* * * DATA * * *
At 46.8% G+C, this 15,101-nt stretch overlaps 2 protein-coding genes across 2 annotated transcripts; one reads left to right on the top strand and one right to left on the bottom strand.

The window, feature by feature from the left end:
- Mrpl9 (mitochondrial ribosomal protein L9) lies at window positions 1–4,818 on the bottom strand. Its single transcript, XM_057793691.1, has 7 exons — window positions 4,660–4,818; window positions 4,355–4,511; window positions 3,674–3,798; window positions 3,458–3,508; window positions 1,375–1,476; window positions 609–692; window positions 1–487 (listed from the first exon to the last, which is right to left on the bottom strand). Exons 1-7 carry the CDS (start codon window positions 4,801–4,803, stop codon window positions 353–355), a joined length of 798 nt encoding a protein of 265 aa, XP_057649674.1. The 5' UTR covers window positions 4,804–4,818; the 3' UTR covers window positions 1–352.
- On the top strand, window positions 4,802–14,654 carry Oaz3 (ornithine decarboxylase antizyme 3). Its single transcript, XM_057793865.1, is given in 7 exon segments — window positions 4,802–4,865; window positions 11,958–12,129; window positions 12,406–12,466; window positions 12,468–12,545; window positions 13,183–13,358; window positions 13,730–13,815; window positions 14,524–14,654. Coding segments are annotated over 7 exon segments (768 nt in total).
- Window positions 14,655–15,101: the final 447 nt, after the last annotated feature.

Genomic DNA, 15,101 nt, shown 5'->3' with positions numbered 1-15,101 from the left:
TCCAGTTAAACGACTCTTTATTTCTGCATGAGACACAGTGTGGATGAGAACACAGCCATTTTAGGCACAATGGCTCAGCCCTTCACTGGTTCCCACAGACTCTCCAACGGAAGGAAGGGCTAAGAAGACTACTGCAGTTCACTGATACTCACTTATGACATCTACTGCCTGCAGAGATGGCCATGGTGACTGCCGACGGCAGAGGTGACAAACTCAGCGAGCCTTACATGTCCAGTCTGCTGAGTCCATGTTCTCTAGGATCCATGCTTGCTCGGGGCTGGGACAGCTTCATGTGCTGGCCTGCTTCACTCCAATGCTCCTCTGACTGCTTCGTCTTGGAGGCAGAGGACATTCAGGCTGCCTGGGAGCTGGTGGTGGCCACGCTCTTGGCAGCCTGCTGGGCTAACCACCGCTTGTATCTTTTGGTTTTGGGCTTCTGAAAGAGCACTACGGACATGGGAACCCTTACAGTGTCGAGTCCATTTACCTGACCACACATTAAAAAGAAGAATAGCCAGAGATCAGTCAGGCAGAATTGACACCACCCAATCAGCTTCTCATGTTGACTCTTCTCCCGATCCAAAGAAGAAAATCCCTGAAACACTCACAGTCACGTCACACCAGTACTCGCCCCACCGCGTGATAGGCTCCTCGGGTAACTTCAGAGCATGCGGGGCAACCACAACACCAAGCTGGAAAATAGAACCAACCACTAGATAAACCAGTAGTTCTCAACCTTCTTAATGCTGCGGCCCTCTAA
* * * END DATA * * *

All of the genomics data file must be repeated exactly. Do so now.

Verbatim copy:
At 46.8% G+C, this 15,101-nt stretch overlaps 2 protein-coding genes across 2 annotated transcripts; one reads left to right on the top strand and one right to left on the bottom strand.

The window, feature by feature from the left end:
- Mrpl9 (mitochondrial ribosomal protein L9) lies at window positions 1–4,818 on the bottom strand. Its single transcript, XM_057793691.1, has 7 exons — window positions 4,660–4,818; window positions 4,355–4,511; window positions 3,674–3,798; window positions 3,458–3,508; window positions 1,375–1,476; window positions 609–692; window positions 1–487 (listed from the first exon to the last, which is right to left on the bottom strand). Exons 1-7 carry the CDS (start codon window positions 4,801–4,803, stop codon window positions 353–355), a joined length of 798 nt encoding a protein of 265 aa, XP_057649674.1. The 5' UTR covers window positions 4,804–4,818; the 3' UTR covers window positions 1–352.
- On the top strand, window positions 4,802–14,654 carry Oaz3 (ornithine decarboxylase antizyme 3). Its single transcript, XM_057793865.1, is given in 7 exon segments — window positions 4,802–4,865; window positions 11,958–12,129; window positions 12,406–12,466; window positions 12,468–12,545; window positions 13,183–13,358; window positions 13,730–13,815; window positions 14,524–14,654. Coding segments are annotated over 7 exon segments (768 nt in total).
- Window positions 14,655–15,101: the final 447 nt, after the last annotated feature.

Genomic DNA, 15,101 nt, shown 5'->3' with positions numbered 1-15,101 from the left:
TCCAGTTAAACGACTCTTTATTTCTGCATGAGACACAGTGTGGATGAGAACACAGCCATTTTAGGCACAATGGCTCAGCCCTTCACTGGTTCCCACAGACTCTCCAACGGAAGGAAGGGCTAAGAAGACTACTGCAGTTCACTGATACTCACTTATGACATCTACTGCCTGCAGAGATGGCCATGGTGACTGCCGACGGCAGAGGTGACAAACTCAGCGAGCCTTACATGTCCAGTCTGCTGAGTCCATGTTCTCTAGGATCCATGCTTGCTCGGGGCTGGGACAGCTTCATGTGCTGGCCTGCTTCACTCCAATGCTCCTCTGACTGCTTCGTCTTGGAGGCAGAGGACATTCAGGCTGCCTGGGAGCTGGTGGTGGCCACGCTCTTGGCAGCCTGCTGGGCTAACCACCGCTTGTATCTTTTGGTTTTGGGCTTCTGAAAGAGCACTACGGACATGGGAACCCTTACAGTGTCGAGTCCATTTACCTGACCACACATTAAAAAGAAGAATAGCCAGAGATCAGTCAGGCAGAATTGACACCACCCAATCAGCTTCTCATGTTGACTCTTCTCCCGATCCAAAGAAGAAAATCCCTGAAACACTCACAGTCACGTCACACCAGTACTCGCCCCACCGCGTGATAGGCTCCTCGGGTAACTTCAGAGCATGCGGGGCAACCACAACACCAAGCTGGAAAATAGAACCAACCACTAGATAAACCAGTAGTTCTCAACCTTCTTAATGCTGCGGCCCTCTAA